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An interview with Scott Moninger, November 12, 2003
Setting the Record Straight
By Rod Morris
After spending a year serving a drug suspension, American cyclist Scott Moninger made his return to racing this October in Australia, riding the Melbourne to Warrnambool, Herald Sun Tour and Tour of Queensland in succession. It was somewhat of a late start to the season, but Moninger still managed to win a stage of the Sun Tour, and now hopes to resurrect his cycling career. However he first wants to set a few things straight, as Rod Morris found out.
Scott Moninger is confident of winning a court case against a supplement company to clear his name as a "drug cheat" but he maintains hollow feelings over events of the last 12 months. Moninger (37) was suspended for two years for testing positive to the drug, 19-Norandrosterone, which is an anabolic steroid metabolite. This was later reduced to 12 months on appeal, pending the outcome of Moninger's defence case. However Moninger's defence will claim the drug was bought "over the counter" as part of a sports supplement, and therefore available to anyone.
Moninger's team in 2002, Steel Wheels-Mercury Cycling, took a strict zero tolerance policy in regard to the positive test and - although supporting Moninger - suspended him from the team. He was subsequently suspended for a period of one year and fined 700 Swiss Francs ($500 US) by USA Cycling. His suspension was to begin on April 3, 2003, but given that Moninger had already voluntarily served six months suspension since October 6, 2002, his suspension concluded on October 5, 2003.
The Manager of Steel Wheels, Thurlow Rogers said at the time, "Scott has proven to us that he did not intend to cheat and in fact was a victim of a poor choice. Scott has such a good case, that in fairness, it does not warrant a full penalty. Cycling does not have a consistent record of handing out penalties that fit the crime. We hope that in this case, they [USA Cycling] will find the wisdom to do so."
"This is not a case of malicious intent and the fact that Scott has proven that the supplement is to blame should mandate a light sanction from the governing body," he added.
Feeling the financial pinch
The suspension has also cost Moninger in the back pocket. "Financially I have probably lost double what I could have made in the last 12 months, as my form was good leading up to the suspension," Moninger told Cyclingnews. "Not being able to race at all and having people label me as a "drug cheat" really hurt."
Moninger is convinced that he can prove to the court that the supplements he took in 2002 were contaminated. "I know I didn't cheat and am currently fighting a court case to clear my name," he said. "I know I will win, I am innocent of what I have been charged and I will prove it."
Same offence, different sanctions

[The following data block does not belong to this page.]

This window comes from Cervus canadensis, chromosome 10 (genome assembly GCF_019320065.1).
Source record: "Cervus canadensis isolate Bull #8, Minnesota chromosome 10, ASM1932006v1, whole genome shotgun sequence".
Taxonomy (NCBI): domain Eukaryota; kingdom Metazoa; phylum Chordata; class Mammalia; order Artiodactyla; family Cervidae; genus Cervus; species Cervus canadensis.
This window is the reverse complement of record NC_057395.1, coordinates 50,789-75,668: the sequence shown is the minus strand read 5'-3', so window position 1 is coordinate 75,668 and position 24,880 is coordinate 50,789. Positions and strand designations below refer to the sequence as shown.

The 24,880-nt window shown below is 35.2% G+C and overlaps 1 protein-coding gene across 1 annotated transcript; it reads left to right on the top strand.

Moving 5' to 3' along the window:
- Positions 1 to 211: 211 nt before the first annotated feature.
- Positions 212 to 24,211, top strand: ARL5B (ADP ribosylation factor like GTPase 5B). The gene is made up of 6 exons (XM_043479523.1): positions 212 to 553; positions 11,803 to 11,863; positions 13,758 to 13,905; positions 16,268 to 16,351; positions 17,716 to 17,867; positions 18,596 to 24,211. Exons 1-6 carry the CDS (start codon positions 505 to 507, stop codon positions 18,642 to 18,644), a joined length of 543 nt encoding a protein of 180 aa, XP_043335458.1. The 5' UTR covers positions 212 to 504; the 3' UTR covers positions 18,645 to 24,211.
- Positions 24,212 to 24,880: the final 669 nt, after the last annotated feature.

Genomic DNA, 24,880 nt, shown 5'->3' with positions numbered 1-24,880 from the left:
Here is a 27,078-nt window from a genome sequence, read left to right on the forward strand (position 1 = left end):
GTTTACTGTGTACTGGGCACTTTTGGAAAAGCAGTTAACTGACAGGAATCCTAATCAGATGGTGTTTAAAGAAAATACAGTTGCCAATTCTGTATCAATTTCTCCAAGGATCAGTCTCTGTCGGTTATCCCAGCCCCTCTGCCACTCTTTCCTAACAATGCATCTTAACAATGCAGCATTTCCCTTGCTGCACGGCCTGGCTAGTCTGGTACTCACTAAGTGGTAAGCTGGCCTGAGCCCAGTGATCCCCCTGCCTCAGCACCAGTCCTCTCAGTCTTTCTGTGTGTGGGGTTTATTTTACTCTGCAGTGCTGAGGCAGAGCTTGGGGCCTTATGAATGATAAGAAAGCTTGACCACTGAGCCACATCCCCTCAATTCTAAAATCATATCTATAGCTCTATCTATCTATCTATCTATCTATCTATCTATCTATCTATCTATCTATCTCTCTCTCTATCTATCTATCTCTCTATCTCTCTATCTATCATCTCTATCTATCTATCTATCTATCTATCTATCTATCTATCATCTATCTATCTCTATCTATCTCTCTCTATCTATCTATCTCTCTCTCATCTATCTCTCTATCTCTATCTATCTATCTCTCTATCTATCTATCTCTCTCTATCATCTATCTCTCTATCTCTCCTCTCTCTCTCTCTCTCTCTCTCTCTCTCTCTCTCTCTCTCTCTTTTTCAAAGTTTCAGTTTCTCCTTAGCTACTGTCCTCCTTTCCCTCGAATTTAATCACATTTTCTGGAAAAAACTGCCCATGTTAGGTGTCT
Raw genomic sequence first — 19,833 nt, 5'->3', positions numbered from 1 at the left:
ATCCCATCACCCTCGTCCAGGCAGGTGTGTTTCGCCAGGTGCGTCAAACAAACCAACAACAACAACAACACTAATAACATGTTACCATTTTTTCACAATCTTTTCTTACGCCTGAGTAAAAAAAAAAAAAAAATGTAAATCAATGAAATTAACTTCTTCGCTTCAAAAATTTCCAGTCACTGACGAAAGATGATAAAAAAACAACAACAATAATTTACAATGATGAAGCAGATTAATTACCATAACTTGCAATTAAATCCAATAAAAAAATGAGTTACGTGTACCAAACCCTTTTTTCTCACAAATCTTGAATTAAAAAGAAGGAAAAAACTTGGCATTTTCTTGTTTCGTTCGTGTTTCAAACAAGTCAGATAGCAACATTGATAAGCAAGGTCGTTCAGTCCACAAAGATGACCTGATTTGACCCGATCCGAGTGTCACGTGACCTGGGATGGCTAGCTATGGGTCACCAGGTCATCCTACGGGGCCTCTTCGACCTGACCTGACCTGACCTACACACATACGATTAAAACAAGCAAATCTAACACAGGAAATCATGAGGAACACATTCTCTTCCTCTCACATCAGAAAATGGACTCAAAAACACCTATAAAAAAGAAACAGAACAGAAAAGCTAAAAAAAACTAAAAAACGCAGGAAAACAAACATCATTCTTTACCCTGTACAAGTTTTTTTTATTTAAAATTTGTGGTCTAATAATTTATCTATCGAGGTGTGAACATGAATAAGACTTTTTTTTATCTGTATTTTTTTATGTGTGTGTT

The problem of so-called tainted supplements is not solved yet however. The lack of regulation in the U.S. supplement industry is a real problem when it comes to the possible contamination of sports supplements with illegal substances. A study carried out by a laboratory in Cologne in 2000/2001 revealed that 18.8 percent of food supplements purchased in the U.S. could result in a positive test. The figure was even worse in other countries such as The Netherlands (25.8 percent), Austria (22.7 percent) and the U.K. (18.9 percent).
In October 2003, another U.S. cyclist, Amber Neben, was suspended for testing positive to the same drug as Moninger - 19-Norandrosterone. Neben also claimed that the drug was taken unintentionally, perhaps in the form of a contaminated supplement. However the arbitration panel of the US Anti-Doping Agency (USADA) gave her a suspension of just six months, combined with an 18 month probationary period in which she is subject to monthly doping control tests, at her own expense, and a requirement to educate cyclists about the dangers of dietary supplements.
Despite the different length of the two sanctions, given that they appeared to be for very similar offences, Scott Moninger would not be drawn into expressing an opinion about this issue. "Obviously they (USADA officials) saw the situation differently to mine," was his only comment.
Originally from Kansas, Moninger now resides in Colorado and has been a professional cyclist for 11 years. He is also one of America's most successful riders, having won over 200 races around the globe.
Moninger's first races back after suspension were the time honoured Melbourne to Warrnambool one day race followed by the prestigious Herald Sun Tour, an event he had ridden in four times previously and had built an envious record. On his first trip Down Under in 1993, he finished 5th, returning in 1996 to win the Herald Sun Tour overall. He followed that up with a 15th place in 1998 and was 2nd to Eugen Wacker (Kyrgyzstan) in 2000.
His record was added to by a creditable 10th, 3'42 behind winner Tim Johnson in this year's Herald Sun Tour. Moninger also claimed a stage win and was a key player on the final day, finishing third in the last stage which saw Johnson overcome a 39 second deficit to Luke Roberts to win by 33 seconds.
Moninger has just left Australia, where he also competed in the inaugural Jayco Tour of Queensland.
"It's nice to re-start my career with a good result," Moninger said. "But the last 12 months has been mentally draining and obviously hurtful financially."
"I had to work harder on maintaining my fitness than I originally thought, because the best form of training is actual races. I did a lot of motor-pacing and I think it has paid off, but time will tell."